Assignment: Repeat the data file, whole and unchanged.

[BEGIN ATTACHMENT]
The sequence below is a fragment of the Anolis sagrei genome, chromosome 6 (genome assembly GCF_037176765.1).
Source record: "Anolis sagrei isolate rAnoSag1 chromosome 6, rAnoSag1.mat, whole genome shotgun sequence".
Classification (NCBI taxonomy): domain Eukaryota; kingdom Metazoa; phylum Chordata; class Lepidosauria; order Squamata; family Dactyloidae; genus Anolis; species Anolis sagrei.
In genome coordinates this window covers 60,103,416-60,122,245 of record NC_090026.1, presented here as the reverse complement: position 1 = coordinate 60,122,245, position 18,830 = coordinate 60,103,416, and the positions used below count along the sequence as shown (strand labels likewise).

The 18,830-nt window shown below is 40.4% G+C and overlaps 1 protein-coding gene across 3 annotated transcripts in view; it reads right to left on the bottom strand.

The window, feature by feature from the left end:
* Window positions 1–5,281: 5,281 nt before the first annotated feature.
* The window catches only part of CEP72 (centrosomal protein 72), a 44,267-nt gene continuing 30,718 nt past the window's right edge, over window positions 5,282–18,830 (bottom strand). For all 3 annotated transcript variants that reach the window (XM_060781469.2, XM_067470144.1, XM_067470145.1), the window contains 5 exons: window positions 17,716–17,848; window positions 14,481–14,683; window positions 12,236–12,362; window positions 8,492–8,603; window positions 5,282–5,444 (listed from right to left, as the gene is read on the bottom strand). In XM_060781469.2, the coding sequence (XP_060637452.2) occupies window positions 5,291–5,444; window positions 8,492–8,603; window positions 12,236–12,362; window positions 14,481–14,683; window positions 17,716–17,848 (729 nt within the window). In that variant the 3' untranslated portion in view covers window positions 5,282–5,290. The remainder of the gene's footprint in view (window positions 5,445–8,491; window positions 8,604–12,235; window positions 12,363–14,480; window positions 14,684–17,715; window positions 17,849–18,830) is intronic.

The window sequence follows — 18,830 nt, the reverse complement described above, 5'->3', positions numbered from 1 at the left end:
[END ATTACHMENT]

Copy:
The sequence below is a fragment of the Anolis sagrei genome, chromosome 6 (genome assembly GCF_037176765.1).
Source record: "Anolis sagrei isolate rAnoSag1 chromosome 6, rAnoSag1.mat, whole genome shotgun sequence".
Classification (NCBI taxonomy): domain Eukaryota; kingdom Metazoa; phylum Chordata; class Lepidosauria; order Squamata; family Dactyloidae; genus Anolis; species Anolis sagrei.
In genome coordinates this window covers 60,103,416-60,122,245 of record NC_090026.1, presented here as the reverse complement: position 1 = coordinate 60,122,245, position 18,830 = coordinate 60,103,416, and the positions used below count along the sequence as shown (strand labels likewise).

The 18,830-nt window shown below is 40.4% G+C and overlaps 1 protein-coding gene across 3 annotated transcripts in view; it reads right to left on the bottom strand.

The window, feature by feature from the left end:
* Window positions 1–5,281: 5,281 nt before the first annotated feature.
* The window catches only part of CEP72 (centrosomal protein 72), a 44,267-nt gene continuing 30,718 nt past the window's right edge, over window positions 5,282–18,830 (bottom strand). For all 3 annotated transcript variants that reach the window (XM_060781469.2, XM_067470144.1, XM_067470145.1), the window contains 5 exons: window positions 17,716–17,848; window positions 14,481–14,683; window positions 12,236–12,362; window positions 8,492–8,603; window positions 5,282–5,444 (listed from right to left, as the gene is read on the bottom strand). In XM_060781469.2, the coding sequence (XP_060637452.2) occupies window positions 5,291–5,444; window positions 8,492–8,603; window positions 12,236–12,362; window positions 14,481–14,683; window positions 17,716–17,848 (729 nt within the window). In that variant the 3' untranslated portion in view covers window positions 5,282–5,290. The remainder of the gene's footprint in view (window positions 5,445–8,491; window positions 8,604–12,235; window positions 12,363–14,480; window positions 14,684–17,715; window positions 17,849–18,830) is intronic.

The window sequence follows — 18,830 nt, the reverse complement described above, 5'->3', positions numbered from 1 at the left end: